Then there was the day we had a pinkish salad. It looks so much like the cranberry waldorf salad my mom makes every year at Christmastime. I knew it wasn't that, but had high hopes anyway. I could identify there were apples and beets and raisins in it, and guessed that the dressing was some sort of creme fraiche or yogurt. So I took some. I have been eating several of the options with beets in them since we've been here, and most of them are quite good. This salad seemed like a good choice to go with the chicken legs and breaded fish with the awesome yellow sauce similar to tartar sauce. First bite did not disappoint. The beets and apples were quite good together. The second bite, though, something seemed off. Like the tacos, you had to stop and think...hmm...what IS this I am eating. And then it hit me. Herring. There was herring hiding in the beet salad. I looked back toward the table and noticed that the little fish sign (they put signs on all the meat so that people with dietary restrictions know what there is and choose accordingly) had fallen down before I'd gone through the line, and had since been set back up next to the bowl of beet and apple salad. Alas. Too late for my plate! Even now thinking of it makes me cringe. I just cannot manage to like herring. I picked it out of the rest of my salad and ate the apples and beets, but they all had sort of a fishy essence to them now.

Next week is vegetarian week. We'll see how that goes. We have had a couple of vegetarian meals so far, and the squash soup was absolutely amazing! We had a similar version earlier this week, it's very spicy, and perfect for chilly fall days. I like to put feta in it. I don't know if you're supposed to, but, it sure is good!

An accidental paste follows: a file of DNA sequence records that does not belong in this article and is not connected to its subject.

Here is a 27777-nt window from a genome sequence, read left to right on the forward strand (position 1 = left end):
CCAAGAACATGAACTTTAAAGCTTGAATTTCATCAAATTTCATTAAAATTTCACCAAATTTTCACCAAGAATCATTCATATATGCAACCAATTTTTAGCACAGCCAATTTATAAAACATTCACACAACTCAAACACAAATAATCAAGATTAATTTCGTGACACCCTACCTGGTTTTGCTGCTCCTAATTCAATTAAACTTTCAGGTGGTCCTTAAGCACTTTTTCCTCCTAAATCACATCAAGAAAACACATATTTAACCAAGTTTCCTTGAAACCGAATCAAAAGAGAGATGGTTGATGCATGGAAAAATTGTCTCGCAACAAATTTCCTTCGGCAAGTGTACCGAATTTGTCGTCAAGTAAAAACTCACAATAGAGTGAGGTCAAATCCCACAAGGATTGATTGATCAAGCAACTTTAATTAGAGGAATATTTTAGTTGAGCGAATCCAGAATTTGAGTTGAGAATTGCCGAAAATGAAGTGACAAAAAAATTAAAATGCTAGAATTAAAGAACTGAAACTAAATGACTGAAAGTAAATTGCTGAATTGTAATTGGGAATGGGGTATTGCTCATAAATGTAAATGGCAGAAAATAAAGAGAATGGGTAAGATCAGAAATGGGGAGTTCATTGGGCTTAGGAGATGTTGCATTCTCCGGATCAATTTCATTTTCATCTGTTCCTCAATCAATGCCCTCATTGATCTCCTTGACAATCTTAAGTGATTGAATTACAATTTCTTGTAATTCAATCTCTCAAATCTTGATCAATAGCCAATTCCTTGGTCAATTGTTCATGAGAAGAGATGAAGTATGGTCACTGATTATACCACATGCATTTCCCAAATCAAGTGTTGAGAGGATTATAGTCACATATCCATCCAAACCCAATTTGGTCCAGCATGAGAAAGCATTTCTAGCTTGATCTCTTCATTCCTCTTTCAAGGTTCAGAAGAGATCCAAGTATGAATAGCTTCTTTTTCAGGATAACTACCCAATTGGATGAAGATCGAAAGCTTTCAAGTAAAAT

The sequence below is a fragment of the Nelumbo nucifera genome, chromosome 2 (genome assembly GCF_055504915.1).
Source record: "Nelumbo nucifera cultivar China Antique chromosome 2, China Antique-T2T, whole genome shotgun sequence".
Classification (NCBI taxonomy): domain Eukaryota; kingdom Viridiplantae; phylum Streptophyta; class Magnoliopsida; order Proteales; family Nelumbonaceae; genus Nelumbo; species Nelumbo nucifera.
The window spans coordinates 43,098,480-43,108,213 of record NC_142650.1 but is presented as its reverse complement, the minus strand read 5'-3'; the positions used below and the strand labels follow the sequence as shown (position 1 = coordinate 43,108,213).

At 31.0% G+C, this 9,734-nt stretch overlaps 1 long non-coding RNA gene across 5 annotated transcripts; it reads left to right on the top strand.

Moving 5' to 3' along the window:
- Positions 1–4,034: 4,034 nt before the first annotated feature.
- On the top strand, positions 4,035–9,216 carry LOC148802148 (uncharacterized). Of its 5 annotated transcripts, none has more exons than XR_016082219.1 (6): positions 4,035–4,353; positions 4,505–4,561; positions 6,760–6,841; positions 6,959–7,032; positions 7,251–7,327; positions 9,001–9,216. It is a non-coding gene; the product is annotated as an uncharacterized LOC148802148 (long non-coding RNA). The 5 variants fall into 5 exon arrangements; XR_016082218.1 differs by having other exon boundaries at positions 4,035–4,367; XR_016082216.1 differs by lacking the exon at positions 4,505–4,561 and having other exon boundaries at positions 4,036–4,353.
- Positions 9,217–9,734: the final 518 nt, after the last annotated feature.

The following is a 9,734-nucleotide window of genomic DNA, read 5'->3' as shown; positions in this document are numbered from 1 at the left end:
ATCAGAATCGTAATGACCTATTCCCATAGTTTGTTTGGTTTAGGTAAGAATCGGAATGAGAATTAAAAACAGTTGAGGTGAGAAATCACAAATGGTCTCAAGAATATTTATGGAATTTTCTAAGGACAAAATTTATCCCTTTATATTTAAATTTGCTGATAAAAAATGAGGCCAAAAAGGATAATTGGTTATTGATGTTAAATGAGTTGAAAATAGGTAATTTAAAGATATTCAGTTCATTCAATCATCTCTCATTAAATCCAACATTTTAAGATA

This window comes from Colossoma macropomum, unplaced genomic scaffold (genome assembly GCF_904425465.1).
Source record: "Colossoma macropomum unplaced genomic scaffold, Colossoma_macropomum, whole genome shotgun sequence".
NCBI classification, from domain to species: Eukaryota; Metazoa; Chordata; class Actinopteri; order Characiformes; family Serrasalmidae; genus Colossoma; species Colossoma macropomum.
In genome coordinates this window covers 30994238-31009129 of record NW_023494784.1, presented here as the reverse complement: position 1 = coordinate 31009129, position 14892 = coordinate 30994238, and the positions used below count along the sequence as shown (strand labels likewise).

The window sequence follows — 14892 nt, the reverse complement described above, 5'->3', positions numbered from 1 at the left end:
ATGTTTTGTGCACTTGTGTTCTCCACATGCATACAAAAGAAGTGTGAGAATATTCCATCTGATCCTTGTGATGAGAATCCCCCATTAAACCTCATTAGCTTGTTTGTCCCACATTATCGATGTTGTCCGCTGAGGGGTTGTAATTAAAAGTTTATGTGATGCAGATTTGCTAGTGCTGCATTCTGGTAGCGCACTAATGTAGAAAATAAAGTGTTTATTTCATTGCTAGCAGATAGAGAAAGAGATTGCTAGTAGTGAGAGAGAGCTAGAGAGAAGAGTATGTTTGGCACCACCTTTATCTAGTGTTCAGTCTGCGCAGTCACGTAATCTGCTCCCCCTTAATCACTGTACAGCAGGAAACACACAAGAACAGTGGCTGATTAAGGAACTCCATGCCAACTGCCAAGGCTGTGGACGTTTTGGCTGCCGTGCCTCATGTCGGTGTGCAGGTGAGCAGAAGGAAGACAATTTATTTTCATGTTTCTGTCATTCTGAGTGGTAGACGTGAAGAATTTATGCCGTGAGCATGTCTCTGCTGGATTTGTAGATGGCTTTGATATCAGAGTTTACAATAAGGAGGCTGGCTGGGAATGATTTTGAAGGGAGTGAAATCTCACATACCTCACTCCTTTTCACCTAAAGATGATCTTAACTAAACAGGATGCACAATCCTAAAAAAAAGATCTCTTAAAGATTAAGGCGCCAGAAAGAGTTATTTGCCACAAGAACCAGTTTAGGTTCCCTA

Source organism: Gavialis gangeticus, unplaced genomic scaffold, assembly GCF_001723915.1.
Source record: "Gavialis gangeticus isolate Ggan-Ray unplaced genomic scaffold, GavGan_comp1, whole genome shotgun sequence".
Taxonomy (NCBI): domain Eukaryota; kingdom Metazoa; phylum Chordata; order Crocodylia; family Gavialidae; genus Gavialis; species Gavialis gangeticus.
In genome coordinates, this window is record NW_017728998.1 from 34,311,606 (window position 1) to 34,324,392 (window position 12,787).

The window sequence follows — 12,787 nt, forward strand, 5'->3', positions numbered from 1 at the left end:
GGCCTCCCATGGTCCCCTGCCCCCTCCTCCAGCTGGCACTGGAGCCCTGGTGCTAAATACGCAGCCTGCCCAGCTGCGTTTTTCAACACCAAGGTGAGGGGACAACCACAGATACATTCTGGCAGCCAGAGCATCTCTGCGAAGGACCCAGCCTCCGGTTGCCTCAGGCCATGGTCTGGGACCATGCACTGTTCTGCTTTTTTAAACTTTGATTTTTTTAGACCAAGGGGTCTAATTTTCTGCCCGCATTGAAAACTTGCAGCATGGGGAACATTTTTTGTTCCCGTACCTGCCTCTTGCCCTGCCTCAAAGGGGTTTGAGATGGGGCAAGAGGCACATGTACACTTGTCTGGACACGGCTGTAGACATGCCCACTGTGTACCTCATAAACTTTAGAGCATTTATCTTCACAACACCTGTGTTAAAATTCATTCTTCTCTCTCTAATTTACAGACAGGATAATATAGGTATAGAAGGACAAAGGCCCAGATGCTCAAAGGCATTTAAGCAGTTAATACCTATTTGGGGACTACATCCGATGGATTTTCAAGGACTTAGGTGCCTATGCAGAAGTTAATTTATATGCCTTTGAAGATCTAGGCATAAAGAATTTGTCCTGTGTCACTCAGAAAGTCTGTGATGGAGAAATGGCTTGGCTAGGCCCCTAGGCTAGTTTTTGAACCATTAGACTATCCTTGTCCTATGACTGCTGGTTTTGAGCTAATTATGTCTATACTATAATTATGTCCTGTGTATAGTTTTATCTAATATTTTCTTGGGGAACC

The pumpkin fairy stopped at our house yesterday afternoon and dropped off three pumpkins, so that was a fun and exciting surprise for the kids. We are planning to carve them over the weekend. Halloween here is more of a "season" than a day, and they don't go trick-or-treating. They have a similar type of activity in February, but in October it's more of a fall pumpkin-themed time of year instead of a costumes and candy sort. We got a fun package in the mail this week from Jeff's parents with small treat bags for the boys to bring to their class at school, as a taste of what American Halloween is like. It's fun for them to be able to share some of their traditions with the kids at school, even as they learn about the Danish traditions here too. We are planning to bring them to the school next Friday.

We have been collecting a lot of chestnuts from the ground each day as we walk. I'm not entirely sure what we will do with them all, but they sure are beautiful! It seems many people collect them this time of year. Perhaps they eat them, as I suspect some of them do. Others use them for decorations -I have seen a wind chime made of dried ones at the friskole, and Bolette's kids connected them together with toothpicks into a sort of snow-flake pattern. So we will think of something exciting to do with them also.

The kids also made fun ornaments out of some of the fall leaves at school this week. They gathered large stacks of leaves and threaded them onto thin wire, then twisted into a circle. Some of the older kids made very large ones like you might hang as a door-knocker. Ours seem an appropriate size for a Christmas tree. It was hard to explain to Anders the several reasons we will not be able to bring them home to Illinois with us next summer.